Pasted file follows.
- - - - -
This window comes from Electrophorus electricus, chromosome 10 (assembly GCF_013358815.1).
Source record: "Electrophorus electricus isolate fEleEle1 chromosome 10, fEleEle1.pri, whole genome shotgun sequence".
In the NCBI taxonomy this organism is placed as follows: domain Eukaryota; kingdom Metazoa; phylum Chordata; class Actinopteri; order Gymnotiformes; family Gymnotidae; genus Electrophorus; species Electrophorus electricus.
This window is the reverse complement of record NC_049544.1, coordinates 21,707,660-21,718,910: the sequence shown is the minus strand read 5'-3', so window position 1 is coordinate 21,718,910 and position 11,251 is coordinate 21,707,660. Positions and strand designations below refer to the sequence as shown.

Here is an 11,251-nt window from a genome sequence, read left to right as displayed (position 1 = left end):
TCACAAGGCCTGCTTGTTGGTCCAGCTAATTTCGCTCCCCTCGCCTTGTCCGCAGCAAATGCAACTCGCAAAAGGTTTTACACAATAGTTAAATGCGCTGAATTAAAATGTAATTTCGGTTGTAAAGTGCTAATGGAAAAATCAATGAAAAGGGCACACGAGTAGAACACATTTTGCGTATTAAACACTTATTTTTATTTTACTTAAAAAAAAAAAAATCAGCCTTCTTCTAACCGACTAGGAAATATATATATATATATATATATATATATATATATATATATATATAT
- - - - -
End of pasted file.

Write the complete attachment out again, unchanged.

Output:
This window comes from Electrophorus electricus, chromosome 10 (assembly GCF_013358815.1).
Source record: "Electrophorus electricus isolate fEleEle1 chromosome 10, fEleEle1.pri, whole genome shotgun sequence".
In the NCBI taxonomy this organism is placed as follows: domain Eukaryota; kingdom Metazoa; phylum Chordata; class Actinopteri; order Gymnotiformes; family Gymnotidae; genus Electrophorus; species Electrophorus electricus.
This window is the reverse complement of record NC_049544.1, coordinates 21,707,660-21,718,910: the sequence shown is the minus strand read 5'-3', so window position 1 is coordinate 21,718,910 and position 11,251 is coordinate 21,707,660. Positions and strand designations below refer to the sequence as shown.

Here is an 11,251-nt window from a genome sequence, read left to right as displayed (position 1 = left end):
TCACAAGGCCTGCTTGTTGGTCCAGCTAATTTCGCTCCCCTCGCCTTGTCCGCAGCAAATGCAACTCGCAAAAGGTTTTACACAATAGTTAAATGCGCTGAATTAAAATGTAATTTCGGTTGTAAAGTGCTAATGGAAAAATCAATGAAAAGGGCACACGAGTAGAACACATTTTGCGTATTAAACACTTATTTTTATTTTACTTAAAAAAAAAAAAATCAGCCTTCTTCTAACCGACTAGGAAATATATATATATATATATATATATATATATATATATATATATATAT